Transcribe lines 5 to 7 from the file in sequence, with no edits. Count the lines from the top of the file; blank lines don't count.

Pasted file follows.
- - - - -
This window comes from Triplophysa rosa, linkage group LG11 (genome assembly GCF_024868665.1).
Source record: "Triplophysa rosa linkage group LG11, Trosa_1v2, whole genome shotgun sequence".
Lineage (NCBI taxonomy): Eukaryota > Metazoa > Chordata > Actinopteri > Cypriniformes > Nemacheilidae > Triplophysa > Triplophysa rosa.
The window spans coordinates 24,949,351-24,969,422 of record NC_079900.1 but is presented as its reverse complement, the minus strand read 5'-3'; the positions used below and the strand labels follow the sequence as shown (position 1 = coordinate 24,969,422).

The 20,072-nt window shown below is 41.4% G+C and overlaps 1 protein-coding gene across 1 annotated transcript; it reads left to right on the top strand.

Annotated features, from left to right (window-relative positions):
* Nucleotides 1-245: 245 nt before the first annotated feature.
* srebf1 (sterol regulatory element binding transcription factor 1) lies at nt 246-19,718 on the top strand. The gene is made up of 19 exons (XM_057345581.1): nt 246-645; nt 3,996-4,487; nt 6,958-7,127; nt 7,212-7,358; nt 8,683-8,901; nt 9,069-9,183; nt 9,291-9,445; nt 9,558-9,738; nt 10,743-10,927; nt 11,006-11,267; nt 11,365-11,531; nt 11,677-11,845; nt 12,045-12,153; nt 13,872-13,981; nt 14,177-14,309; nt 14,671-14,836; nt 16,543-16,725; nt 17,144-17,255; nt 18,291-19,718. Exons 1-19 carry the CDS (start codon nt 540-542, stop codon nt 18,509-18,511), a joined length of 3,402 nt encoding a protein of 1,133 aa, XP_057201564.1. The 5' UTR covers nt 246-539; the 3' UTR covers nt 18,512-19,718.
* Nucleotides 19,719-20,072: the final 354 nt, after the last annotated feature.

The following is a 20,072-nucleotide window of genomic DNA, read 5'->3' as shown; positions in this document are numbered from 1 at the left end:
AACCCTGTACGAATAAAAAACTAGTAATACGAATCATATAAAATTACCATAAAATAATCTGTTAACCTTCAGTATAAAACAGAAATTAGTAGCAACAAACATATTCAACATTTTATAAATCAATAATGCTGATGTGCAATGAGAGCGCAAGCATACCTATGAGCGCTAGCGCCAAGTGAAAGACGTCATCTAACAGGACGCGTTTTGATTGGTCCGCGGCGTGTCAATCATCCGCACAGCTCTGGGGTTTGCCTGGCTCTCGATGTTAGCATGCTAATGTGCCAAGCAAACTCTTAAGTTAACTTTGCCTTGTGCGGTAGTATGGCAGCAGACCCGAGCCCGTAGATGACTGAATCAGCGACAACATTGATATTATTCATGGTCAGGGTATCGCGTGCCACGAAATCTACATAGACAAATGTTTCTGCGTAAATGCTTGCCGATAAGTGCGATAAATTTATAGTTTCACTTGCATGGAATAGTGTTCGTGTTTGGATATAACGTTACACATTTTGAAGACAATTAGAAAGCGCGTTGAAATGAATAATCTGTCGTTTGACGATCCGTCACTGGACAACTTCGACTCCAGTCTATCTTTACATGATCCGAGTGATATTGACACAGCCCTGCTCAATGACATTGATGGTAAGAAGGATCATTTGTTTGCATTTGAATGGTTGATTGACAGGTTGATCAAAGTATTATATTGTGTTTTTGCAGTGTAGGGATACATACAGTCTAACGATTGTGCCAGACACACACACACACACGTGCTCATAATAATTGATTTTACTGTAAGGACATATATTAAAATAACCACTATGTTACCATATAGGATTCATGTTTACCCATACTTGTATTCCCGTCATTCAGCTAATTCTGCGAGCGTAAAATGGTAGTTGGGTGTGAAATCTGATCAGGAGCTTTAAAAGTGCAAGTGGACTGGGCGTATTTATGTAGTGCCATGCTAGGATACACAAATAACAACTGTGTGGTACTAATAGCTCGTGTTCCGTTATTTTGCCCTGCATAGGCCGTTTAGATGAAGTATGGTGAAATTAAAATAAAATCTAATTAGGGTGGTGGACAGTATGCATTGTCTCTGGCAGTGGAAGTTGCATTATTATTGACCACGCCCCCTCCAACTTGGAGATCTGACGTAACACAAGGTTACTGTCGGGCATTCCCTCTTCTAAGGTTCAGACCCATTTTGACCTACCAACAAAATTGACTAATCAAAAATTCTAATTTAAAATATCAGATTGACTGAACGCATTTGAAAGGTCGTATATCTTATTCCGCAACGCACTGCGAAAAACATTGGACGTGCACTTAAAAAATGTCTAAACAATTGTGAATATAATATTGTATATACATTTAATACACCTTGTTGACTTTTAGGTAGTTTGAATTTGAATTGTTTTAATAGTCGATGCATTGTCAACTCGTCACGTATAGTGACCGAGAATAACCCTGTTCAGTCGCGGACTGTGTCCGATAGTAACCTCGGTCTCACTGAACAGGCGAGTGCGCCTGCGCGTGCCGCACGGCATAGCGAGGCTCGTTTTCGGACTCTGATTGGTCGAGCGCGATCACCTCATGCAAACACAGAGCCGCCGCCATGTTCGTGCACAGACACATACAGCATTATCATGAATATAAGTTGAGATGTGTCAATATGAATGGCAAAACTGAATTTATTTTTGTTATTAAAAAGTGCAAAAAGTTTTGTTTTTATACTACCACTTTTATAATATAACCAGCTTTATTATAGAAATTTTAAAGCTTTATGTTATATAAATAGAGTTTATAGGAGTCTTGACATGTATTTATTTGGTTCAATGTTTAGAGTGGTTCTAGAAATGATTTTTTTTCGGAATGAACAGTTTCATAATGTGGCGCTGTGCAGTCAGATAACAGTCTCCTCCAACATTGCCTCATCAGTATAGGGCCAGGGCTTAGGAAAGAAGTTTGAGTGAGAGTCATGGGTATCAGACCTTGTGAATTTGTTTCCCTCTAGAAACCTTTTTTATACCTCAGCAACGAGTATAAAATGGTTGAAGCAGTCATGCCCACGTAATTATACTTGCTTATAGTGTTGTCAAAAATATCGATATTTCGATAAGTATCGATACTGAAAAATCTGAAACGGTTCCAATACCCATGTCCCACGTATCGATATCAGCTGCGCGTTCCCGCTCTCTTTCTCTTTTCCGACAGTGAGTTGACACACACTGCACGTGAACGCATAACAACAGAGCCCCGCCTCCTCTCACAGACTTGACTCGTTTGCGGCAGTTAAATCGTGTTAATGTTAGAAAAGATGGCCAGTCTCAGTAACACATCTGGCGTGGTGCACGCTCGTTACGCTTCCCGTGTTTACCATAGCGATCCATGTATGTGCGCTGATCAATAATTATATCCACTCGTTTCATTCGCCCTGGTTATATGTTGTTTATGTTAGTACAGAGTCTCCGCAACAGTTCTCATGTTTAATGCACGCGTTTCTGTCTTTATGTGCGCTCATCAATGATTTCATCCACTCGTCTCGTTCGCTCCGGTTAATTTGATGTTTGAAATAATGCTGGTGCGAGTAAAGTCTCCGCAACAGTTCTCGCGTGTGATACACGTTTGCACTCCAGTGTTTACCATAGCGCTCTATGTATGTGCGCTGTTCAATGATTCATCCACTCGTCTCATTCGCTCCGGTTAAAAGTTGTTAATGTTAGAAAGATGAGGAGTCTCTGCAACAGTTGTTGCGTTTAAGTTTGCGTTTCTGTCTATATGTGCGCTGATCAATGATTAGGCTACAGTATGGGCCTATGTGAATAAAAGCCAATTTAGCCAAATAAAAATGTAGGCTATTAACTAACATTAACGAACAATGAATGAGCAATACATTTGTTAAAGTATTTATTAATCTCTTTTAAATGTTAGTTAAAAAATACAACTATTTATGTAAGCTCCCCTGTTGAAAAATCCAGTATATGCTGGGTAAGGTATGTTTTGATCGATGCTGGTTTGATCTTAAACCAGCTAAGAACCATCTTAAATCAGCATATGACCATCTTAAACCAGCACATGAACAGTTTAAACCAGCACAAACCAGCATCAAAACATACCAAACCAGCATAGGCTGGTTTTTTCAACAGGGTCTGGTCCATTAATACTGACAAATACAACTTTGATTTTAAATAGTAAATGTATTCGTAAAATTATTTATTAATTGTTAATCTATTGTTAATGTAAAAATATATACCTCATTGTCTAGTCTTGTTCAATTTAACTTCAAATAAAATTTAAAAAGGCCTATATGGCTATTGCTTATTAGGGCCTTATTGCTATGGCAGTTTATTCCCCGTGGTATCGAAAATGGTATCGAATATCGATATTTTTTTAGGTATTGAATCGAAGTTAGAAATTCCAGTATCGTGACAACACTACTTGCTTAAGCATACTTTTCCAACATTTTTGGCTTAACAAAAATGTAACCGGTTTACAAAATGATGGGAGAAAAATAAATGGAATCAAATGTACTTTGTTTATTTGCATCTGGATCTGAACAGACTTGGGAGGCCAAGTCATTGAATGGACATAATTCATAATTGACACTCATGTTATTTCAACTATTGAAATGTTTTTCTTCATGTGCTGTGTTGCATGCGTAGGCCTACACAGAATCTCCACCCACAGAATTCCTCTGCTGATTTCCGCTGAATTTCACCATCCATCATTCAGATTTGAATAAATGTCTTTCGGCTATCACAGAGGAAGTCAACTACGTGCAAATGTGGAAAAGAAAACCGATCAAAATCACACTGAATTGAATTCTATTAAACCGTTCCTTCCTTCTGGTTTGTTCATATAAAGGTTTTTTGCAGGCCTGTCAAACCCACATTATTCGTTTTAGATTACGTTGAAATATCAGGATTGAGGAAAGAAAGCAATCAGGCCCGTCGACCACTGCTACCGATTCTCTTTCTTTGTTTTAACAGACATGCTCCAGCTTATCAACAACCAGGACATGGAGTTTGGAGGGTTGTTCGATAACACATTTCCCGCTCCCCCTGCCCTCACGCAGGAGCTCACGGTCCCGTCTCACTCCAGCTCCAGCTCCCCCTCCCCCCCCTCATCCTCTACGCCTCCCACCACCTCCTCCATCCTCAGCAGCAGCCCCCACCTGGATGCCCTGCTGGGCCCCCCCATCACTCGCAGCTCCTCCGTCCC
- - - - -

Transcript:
The 20,072-nt window shown below is 41.4% G+C and overlaps 1 protein-coding gene across 1 annotated transcript; it reads left to right on the top strand.

Annotated features, from left to right (window-relative positions):
* Nucleotides 1-245: 245 nt before the first annotated feature.